So once everything is all mixed up, (and take your time. In many ways this is the most critical step. We don’t want lumpy masala in your koftas now, do we?) wash your hands and pour 2-3 fingers worth of water in your pan and put it on a medium flame. What you are going to do next is use your hands to shape your mince into oblong “balls”, and drop them in to the water. Once all the koftas are in, and the pan comes to a boil, cover, simmer and let it be. For now.

For the Tomato sauce:

While the koftas are doing their thing, take another pan, and add a good glug of oil to it. Then add your sliced shallots and fry till they are soft and translucent – about 4-5 minutes. To this add your crushed garlic, and fry for a minute or two till fragrant. in goes the cinnamon/ cassia stick. (You could add a bit of turmeric at this point, but I don’t because I like my tomato sauce to be really really red! Also you could put some chilli powder in, if you fancy a hotter sauce.) Next add your tomatoes and fry some more. Sprinkle of salt, cover, turn the heat to med-low and let the tomatoes sweat. You basically want to fry them down to the point where all the water’s gone and you can see oil in the pan.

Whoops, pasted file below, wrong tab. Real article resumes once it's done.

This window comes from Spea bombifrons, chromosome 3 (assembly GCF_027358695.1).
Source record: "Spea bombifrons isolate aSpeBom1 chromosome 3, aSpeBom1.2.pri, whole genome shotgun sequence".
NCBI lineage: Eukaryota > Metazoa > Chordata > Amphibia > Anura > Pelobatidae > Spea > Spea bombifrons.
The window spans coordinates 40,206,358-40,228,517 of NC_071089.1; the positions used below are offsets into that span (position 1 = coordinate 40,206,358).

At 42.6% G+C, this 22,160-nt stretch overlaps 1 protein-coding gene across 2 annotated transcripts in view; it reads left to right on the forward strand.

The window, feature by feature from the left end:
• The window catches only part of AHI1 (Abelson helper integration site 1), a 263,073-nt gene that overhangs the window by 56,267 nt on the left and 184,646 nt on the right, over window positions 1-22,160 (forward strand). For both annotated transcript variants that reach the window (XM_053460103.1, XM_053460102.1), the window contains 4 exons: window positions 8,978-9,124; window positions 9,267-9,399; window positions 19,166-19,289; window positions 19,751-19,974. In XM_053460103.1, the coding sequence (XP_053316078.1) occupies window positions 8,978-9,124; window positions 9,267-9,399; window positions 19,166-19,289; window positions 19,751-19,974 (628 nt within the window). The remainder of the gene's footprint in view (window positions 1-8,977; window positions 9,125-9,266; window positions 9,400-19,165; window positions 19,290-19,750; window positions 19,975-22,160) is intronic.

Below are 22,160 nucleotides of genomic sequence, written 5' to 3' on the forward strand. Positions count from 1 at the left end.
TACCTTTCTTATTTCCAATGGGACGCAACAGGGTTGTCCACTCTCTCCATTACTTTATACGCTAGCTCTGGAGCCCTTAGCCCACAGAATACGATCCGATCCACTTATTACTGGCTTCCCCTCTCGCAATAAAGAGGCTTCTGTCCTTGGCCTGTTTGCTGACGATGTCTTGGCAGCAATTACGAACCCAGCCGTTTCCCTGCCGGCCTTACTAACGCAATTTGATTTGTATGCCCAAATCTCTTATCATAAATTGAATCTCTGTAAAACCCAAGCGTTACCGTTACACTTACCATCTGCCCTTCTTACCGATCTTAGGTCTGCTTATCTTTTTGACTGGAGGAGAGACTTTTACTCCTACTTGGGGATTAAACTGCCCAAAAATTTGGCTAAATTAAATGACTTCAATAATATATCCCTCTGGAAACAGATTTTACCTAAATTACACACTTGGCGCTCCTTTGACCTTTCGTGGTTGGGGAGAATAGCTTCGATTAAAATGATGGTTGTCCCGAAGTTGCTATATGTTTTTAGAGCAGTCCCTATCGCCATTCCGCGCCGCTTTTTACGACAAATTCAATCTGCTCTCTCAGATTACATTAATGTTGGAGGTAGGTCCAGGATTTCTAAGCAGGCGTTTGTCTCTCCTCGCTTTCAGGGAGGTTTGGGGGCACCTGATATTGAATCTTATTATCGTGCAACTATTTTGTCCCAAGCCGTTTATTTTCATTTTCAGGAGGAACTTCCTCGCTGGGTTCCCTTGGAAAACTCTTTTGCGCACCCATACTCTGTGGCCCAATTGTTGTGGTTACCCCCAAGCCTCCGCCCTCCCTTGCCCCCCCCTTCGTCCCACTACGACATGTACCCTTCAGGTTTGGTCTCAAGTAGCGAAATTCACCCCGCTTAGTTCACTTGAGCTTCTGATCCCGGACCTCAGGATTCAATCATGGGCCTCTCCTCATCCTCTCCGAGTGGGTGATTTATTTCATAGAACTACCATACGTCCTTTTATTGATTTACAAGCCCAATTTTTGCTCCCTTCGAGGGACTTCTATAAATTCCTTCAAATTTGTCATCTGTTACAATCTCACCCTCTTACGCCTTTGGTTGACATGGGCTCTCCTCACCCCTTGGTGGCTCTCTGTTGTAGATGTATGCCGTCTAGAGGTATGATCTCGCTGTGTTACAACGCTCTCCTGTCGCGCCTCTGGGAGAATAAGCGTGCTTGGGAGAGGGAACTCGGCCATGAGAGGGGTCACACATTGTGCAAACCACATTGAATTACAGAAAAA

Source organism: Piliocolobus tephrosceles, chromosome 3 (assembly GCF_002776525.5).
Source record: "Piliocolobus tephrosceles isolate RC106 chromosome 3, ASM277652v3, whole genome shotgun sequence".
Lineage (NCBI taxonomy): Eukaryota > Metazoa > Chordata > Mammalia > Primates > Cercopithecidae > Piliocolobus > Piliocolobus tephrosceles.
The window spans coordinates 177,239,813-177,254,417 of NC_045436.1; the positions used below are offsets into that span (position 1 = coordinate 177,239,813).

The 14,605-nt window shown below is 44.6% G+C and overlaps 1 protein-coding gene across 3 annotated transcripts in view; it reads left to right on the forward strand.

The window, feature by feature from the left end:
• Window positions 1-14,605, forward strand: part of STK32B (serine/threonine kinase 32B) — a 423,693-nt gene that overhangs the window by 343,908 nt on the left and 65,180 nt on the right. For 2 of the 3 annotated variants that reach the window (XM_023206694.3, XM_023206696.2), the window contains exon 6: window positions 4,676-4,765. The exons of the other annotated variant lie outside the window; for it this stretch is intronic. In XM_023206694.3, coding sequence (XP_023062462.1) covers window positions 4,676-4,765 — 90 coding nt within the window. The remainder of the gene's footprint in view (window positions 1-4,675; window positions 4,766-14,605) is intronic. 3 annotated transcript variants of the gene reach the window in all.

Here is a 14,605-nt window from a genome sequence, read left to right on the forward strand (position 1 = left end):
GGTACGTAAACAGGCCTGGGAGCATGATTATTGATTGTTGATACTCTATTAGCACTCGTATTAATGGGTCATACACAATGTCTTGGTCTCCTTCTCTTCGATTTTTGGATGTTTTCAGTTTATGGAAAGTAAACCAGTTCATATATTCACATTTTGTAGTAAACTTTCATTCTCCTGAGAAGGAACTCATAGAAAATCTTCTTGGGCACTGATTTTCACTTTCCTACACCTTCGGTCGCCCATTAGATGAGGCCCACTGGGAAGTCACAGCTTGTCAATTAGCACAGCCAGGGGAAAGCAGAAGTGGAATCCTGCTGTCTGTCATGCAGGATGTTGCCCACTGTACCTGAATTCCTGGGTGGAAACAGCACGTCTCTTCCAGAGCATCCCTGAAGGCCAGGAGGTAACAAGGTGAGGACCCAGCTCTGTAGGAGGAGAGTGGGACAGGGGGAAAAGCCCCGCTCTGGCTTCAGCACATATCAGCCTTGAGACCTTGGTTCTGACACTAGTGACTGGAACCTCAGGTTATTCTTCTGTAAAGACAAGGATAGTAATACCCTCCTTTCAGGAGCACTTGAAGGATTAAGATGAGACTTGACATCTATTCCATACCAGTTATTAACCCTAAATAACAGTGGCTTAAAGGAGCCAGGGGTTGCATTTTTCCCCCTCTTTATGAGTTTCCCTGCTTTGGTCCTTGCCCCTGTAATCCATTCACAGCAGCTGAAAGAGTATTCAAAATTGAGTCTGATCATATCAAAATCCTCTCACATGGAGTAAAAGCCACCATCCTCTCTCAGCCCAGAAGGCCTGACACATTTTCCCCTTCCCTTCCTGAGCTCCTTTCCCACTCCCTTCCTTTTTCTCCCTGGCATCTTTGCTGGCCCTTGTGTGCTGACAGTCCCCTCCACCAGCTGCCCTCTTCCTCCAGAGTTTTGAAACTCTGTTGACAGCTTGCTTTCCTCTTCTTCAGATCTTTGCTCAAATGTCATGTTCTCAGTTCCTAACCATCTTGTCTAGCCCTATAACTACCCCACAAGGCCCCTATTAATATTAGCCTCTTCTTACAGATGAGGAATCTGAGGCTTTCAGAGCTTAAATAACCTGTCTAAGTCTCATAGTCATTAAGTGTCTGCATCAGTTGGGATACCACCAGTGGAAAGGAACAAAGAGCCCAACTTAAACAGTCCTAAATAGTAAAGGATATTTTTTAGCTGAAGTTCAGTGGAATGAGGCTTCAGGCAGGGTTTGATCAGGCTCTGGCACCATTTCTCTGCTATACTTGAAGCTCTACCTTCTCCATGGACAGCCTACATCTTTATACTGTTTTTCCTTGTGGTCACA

And Finally:

So when you get there and your tomatoes are nicely fried all you need to do is pour them all over the nicely simmering koftas. Give everything a good old stir, bring the pan back to boil, cover and simmer for another 10 mins or so.

And there you are. Perfect Koftas. Lovely Sauce.

Please tell me you remembered to put the rice on? Yes? Good.